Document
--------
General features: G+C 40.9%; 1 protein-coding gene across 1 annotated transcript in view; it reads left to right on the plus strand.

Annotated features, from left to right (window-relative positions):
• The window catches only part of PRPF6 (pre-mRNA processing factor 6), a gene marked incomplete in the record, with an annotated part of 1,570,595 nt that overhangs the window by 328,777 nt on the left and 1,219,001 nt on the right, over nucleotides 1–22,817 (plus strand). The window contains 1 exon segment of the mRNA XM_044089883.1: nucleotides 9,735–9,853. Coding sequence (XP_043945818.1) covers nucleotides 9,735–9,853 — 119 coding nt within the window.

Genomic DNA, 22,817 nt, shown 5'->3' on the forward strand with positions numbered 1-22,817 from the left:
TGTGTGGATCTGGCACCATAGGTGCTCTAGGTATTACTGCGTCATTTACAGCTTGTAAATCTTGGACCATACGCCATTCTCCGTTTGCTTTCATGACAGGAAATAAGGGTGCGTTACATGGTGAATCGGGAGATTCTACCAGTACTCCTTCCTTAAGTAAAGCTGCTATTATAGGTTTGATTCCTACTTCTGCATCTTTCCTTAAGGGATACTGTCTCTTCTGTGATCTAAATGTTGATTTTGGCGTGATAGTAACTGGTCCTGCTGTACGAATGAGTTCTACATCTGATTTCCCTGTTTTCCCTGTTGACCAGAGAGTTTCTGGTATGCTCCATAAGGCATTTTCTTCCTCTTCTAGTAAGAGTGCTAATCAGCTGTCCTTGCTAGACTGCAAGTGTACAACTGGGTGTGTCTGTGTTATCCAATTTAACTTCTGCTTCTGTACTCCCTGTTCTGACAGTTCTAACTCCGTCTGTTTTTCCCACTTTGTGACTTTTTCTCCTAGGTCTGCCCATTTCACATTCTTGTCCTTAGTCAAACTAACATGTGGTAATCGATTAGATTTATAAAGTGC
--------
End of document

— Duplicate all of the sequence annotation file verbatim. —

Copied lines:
General features: G+C 40.9%; 1 protein-coding gene across 1 annotated transcript in view; it reads left to right on the plus strand.

Annotated features, from left to right (window-relative positions):
• The window catches only part of PRPF6 (pre-mRNA processing factor 6), a gene marked incomplete in the record, with an annotated part of 1,570,595 nt that overhangs the window by 328,777 nt on the left and 1,219,001 nt on the right, over nucleotides 1–22,817 (plus strand). The window contains 1 exon segment of the mRNA XM_044089883.1: nucleotides 9,735–9,853. Coding sequence (XP_043945818.1) covers nucleotides 9,735–9,853 — 119 coding nt within the window.

Genomic DNA, 22,817 nt, shown 5'->3' on the forward strand with positions numbered 1-22,817 from the left:
TGTGTGGATCTGGCACCATAGGTGCTCTAGGTATTACTGCGTCATTTACAGCTTGTAAATCTTGGACCATACGCCATTCTCCGTTTGCTTTCATGACAGGAAATAAGGGTGCGTTACATGGTGAATCGGGAGATTCTACCAGTACTCCTTCCTTAAGTAAAGCTGCTATTATAGGTTTGATTCCTACTTCTGCATCTTTCCTTAAGGGATACTGTCTCTTCTGTGATCTAAATGTTGATTTTGGCGTGATAGTAACTGGTCCTGCTGTACGAATGAGTTCTACATCTGATTTCCCTGTTTTCCCTGTTGACCAGAGAGTTTCTGGTATGCTCCATAAGGCATTTTCTTCCTCTTCTAGTAAGAGTGCTAATCAGCTGTCCTTGCTAGACTGCAAGTGTACAACTGGGTGTGTCTGTGTTATCCAATTTAACTTCTGCTTCTGTACTCCCTGTTCTGACAGTTCTAACTCCGTCTGTTTTTCCCACTTTGTGACTTTTTCTCCTAGGTCTGCCCATTTCACATTCTTGTCCTTAGTCAAACTAACATGTGGTAATCGATTAGATTTATAAAGTGC